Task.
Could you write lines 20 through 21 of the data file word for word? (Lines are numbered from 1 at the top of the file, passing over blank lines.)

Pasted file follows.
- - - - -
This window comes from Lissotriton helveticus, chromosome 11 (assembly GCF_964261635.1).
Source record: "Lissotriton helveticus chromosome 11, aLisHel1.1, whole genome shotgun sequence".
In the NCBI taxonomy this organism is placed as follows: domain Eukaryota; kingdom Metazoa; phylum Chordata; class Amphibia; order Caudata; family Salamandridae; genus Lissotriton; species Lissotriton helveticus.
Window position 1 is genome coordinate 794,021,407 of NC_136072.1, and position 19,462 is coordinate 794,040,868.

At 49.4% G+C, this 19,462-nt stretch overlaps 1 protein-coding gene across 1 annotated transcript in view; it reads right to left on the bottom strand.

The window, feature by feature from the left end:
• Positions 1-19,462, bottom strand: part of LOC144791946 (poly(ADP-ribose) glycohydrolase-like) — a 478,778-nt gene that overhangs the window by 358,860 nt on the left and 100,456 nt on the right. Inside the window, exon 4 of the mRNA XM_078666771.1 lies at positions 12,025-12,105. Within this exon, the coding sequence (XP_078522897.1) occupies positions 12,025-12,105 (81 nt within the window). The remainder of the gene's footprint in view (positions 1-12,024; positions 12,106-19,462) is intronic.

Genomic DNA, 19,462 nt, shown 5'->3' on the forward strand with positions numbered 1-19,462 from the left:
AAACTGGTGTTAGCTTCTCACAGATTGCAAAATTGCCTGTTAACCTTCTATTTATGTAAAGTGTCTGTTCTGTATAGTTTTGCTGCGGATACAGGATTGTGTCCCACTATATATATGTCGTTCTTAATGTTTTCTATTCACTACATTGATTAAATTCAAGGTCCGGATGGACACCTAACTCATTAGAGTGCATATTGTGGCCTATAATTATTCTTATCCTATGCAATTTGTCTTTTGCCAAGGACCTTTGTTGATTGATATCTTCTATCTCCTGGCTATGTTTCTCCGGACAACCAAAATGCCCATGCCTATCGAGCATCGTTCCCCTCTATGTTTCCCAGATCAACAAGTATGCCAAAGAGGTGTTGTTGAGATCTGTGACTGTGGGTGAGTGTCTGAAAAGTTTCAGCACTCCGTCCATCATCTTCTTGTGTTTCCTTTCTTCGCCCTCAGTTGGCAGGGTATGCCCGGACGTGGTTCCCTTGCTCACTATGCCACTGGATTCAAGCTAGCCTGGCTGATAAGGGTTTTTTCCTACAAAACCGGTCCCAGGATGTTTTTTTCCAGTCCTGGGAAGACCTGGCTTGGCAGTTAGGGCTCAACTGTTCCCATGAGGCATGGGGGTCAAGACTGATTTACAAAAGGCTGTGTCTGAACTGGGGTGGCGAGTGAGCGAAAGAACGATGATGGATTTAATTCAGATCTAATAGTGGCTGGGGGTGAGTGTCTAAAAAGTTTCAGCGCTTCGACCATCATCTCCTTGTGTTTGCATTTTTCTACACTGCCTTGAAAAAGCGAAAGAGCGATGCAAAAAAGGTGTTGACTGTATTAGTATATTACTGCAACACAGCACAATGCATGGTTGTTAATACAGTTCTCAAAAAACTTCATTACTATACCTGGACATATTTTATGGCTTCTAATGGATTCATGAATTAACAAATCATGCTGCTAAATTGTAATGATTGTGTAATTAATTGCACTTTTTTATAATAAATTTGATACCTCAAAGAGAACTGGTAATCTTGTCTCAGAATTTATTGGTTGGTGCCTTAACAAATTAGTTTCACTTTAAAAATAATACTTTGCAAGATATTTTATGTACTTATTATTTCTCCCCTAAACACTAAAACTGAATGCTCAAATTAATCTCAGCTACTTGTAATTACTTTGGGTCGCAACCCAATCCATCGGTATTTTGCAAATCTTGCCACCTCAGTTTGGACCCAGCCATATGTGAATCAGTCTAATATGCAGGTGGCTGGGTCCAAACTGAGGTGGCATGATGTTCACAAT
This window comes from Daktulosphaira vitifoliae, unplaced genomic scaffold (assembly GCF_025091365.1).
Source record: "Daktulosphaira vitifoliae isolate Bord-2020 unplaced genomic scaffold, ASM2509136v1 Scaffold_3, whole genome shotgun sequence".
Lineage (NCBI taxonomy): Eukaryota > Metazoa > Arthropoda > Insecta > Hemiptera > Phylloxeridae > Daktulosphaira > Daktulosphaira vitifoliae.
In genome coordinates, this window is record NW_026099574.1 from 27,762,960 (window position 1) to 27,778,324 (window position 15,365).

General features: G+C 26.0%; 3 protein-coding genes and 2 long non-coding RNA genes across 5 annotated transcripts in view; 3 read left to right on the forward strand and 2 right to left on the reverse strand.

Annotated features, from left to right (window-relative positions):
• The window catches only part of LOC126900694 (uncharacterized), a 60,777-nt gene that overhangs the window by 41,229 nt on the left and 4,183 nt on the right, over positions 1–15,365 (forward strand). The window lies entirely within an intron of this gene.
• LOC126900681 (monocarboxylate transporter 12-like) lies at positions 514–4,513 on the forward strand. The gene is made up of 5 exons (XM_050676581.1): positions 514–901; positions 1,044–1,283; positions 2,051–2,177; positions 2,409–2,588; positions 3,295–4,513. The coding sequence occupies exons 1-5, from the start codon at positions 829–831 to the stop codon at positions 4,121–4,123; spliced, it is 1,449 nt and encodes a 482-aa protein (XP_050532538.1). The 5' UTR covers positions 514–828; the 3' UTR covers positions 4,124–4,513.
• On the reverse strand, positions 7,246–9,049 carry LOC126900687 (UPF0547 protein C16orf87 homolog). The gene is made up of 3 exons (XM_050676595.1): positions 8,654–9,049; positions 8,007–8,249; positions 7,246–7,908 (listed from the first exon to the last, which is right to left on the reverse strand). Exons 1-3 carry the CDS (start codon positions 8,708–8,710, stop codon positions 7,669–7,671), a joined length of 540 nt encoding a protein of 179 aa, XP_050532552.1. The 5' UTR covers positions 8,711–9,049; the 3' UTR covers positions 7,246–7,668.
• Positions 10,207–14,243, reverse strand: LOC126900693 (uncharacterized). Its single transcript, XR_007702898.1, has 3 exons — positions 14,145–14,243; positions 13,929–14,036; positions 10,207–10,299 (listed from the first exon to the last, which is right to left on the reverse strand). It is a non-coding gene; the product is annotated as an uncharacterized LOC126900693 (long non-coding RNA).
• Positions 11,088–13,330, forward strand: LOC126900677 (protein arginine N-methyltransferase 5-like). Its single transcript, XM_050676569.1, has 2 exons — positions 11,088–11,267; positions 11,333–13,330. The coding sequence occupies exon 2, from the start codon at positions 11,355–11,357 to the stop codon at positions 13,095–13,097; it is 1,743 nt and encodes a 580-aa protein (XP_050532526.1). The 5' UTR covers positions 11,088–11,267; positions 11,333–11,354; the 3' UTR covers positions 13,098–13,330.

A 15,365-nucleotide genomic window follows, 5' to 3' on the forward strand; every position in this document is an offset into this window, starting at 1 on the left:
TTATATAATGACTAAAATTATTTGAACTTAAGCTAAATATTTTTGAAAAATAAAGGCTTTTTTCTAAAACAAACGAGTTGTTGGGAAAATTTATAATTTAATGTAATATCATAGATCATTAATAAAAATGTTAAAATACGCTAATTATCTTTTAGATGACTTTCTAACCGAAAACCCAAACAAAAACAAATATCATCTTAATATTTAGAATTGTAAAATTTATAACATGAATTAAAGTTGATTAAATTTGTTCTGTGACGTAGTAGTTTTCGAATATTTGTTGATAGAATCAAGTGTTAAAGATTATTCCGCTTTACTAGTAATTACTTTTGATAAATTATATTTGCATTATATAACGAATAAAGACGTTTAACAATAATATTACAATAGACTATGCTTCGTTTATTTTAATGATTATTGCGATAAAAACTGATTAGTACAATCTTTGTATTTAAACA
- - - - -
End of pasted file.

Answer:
• Positions 11,088–13,330, forward strand: LOC126900677 (protein arginine N-methyltransferase 5-like). Its single transcript, XM_050676569.1, has 2 exons — positions 11,088–11,267; positions 11,333–13,330. The coding sequence occupies exon 2, from the start codon at positions 11,355–11,357 to the stop codon at positions 13,095–13,097; it is 1,743 nt and encodes a 580-aa protein (XP_050532526.1). The 5' UTR covers positions 11,088–11,267; positions 11,333–11,354; the 3' UTR covers positions 13,098–13,330.

A 15,365-nucleotide genomic window follows, 5' to 3' on the forward strand; every position in this document is an offset into this window, starting at 1 on the left: